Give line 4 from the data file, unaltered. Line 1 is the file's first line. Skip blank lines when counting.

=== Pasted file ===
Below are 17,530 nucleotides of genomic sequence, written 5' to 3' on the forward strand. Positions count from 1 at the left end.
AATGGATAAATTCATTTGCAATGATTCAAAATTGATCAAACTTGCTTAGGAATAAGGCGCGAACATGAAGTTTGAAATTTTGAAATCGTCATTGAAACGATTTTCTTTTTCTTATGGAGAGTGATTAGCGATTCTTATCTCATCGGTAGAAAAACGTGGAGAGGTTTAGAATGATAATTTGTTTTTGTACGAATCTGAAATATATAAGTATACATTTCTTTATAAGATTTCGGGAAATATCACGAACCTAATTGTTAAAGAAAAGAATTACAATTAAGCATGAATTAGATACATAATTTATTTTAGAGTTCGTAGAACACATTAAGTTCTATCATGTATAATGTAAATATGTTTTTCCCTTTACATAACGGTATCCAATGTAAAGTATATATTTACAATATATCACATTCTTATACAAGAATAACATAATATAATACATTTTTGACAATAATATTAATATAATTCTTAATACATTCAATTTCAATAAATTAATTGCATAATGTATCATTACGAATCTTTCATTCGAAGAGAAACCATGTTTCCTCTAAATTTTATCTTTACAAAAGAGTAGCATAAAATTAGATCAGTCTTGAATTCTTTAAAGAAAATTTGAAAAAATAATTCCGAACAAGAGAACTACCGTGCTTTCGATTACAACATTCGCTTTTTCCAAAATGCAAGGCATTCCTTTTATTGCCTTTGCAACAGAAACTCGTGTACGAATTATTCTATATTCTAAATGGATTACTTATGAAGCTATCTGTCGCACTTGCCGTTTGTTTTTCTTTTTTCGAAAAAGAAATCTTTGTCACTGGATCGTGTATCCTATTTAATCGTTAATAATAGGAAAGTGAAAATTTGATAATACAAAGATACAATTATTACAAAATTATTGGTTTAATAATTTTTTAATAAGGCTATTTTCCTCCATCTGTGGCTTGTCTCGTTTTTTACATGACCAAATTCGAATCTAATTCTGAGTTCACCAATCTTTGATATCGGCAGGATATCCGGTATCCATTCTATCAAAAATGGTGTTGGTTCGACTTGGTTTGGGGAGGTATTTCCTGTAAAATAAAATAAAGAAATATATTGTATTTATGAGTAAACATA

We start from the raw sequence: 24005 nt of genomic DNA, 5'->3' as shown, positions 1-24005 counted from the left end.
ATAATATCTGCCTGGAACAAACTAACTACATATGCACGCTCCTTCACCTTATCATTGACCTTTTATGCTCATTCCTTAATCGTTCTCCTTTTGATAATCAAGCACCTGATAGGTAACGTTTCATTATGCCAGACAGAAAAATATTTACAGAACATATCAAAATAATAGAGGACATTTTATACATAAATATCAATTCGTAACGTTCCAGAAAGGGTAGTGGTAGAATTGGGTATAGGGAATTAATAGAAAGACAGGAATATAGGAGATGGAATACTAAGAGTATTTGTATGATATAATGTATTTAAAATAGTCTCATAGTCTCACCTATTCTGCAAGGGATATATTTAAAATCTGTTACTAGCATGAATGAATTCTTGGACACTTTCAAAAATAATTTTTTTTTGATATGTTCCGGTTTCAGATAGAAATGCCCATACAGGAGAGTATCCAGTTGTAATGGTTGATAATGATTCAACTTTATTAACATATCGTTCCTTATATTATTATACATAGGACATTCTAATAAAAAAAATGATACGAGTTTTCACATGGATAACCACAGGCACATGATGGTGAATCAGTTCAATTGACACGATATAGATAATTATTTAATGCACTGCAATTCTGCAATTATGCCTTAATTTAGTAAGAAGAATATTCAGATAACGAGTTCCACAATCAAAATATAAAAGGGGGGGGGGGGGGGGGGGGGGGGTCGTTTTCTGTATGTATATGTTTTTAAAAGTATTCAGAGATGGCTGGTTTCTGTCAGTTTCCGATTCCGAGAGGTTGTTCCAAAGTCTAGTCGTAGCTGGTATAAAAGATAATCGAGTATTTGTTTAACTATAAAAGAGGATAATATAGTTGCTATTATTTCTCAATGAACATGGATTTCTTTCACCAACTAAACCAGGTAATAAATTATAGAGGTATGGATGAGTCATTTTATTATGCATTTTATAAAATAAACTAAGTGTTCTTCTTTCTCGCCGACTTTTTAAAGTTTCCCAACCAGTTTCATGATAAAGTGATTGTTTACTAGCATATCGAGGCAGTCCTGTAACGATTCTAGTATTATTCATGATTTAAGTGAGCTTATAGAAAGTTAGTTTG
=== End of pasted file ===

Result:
ATAATATCTGCCTGGAACAAACTAACTACATATGCACGCTCCTTCACCTTATCATTGACCTTTTATGCTCATTCCTTAATCGTTCTCCTTTTGATAATCAAGCACCTGATAGGTAACGTTTCATTATGCCAGACAGAAAAATATTTACAGAACATATCAAAATAATAGAGGACATTTTATACATAAATATCAATTCGTAACGTTCCAGAAAGGGTAGTGGTAGAATTGGGTATAGGGAATTAATAGAAAGACAGGAATATAGGAGATGGAATACTAAGAGTATTTGTATGATATAATGTATTTAAAATAGTCTCATAGTCTCACCTATTCTGCAAGGGATATATTTAAAATCTGTTACTAGCATGAATGAATTCTTGGACACTTTCAAAAATAATTTTTTTTTGATATGTTCCGGTTTCAGATAGAAATGCCCATACAGGAGAGTATCCAGTTGTAATGGTTGATAATGATTCAACTTTATTAACATATCGTTCCTTATATTATTATACATAGGACATTCTAATAAAAAAAATGATACGAGTTTTCACATGGATAACCACAGGCACATGATGGTGAATCAGTTCAATTGACACGATATAGATAATTATTTAATGCACTGCAATTCTGCAATTATGCCTTAATTTAGTAAGAAGAATATTCAGATAACGAGTTCCACAATCAAAATATAAAAGGGGGGGGGGGGGGGGGGGGGGGGTCGTTTTCTGTATGTATATGTTTTTAAAAGTATTCAGAGATGGCTGGTTTCTGTCAGTTTCCGATTCCGAGAGGTTGTTCCAAAGTCTAGTCGTAGCTGGTATAAAAGATAATCGAGTATTTGTTTAACTATAAAAGAGGATAATATAGTTGCTATTATTTCTCAATGAACATGGATTTCTTTCACCAACTAAACCAGGTAATAAATTATAGAGGTATGGATGAGTCATTTTATTATGCATTTTATAAAATAAACTAAGTGTTCTTCTTTCTCGCCGACTTTTTAAAGTTTCCCAACCAGTTTCATGATAAAGTGATTGTTTACTAGCATATCGAGGCAGTCCTGTAACGATTCTAGTATTATTCATGATTTAAGTGAGCTTATAGAAAGTTAGTTTG